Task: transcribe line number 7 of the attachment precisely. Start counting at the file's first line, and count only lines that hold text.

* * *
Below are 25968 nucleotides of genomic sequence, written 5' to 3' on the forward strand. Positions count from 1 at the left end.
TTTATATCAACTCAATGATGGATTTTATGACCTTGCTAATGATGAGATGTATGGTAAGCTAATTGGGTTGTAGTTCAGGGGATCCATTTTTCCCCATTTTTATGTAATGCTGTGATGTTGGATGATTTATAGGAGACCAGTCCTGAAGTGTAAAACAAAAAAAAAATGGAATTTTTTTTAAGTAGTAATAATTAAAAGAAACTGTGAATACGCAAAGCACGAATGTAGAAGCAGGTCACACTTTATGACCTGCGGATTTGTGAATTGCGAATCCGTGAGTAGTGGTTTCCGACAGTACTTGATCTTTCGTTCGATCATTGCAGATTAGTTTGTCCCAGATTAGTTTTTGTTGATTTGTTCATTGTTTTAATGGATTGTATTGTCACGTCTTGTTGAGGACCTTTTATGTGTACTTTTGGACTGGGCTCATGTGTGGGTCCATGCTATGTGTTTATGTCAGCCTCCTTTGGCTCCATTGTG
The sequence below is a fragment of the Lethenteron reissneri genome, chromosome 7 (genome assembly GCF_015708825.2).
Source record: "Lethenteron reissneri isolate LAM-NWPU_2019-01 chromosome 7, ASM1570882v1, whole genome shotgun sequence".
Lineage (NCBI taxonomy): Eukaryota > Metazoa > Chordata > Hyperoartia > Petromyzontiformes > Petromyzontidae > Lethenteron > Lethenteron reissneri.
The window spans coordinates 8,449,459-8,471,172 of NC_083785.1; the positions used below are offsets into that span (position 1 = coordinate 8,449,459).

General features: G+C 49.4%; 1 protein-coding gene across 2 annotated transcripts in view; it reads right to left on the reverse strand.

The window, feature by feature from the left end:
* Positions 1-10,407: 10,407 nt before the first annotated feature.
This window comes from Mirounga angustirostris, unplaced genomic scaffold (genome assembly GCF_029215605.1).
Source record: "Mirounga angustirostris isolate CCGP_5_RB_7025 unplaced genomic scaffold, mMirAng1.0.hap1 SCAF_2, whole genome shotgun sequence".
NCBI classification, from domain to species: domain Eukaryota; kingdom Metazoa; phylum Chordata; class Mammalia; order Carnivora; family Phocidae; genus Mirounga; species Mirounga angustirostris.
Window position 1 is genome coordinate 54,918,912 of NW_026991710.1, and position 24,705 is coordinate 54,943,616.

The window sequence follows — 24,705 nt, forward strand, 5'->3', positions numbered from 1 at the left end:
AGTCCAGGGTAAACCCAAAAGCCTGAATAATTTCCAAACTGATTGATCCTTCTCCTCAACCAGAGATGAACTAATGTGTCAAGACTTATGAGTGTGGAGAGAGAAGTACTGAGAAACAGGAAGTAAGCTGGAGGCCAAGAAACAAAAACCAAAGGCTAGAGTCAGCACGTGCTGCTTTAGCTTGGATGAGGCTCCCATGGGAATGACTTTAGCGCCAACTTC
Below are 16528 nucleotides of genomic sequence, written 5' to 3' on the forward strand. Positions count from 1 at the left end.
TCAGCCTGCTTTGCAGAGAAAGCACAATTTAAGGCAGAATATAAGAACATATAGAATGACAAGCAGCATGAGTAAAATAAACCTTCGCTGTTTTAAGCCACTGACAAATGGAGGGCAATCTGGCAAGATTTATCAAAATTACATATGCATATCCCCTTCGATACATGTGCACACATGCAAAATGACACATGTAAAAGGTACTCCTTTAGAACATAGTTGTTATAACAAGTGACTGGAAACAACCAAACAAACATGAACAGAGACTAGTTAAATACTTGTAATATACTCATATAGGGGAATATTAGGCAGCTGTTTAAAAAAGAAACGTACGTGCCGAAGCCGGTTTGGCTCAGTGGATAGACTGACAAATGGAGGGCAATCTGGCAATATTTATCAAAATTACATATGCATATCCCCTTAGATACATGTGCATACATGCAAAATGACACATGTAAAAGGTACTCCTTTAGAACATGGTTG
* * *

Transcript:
General features: G+C 49.4%; 1 protein-coding gene across 2 annotated transcripts in view; it reads right to left on the reverse strand.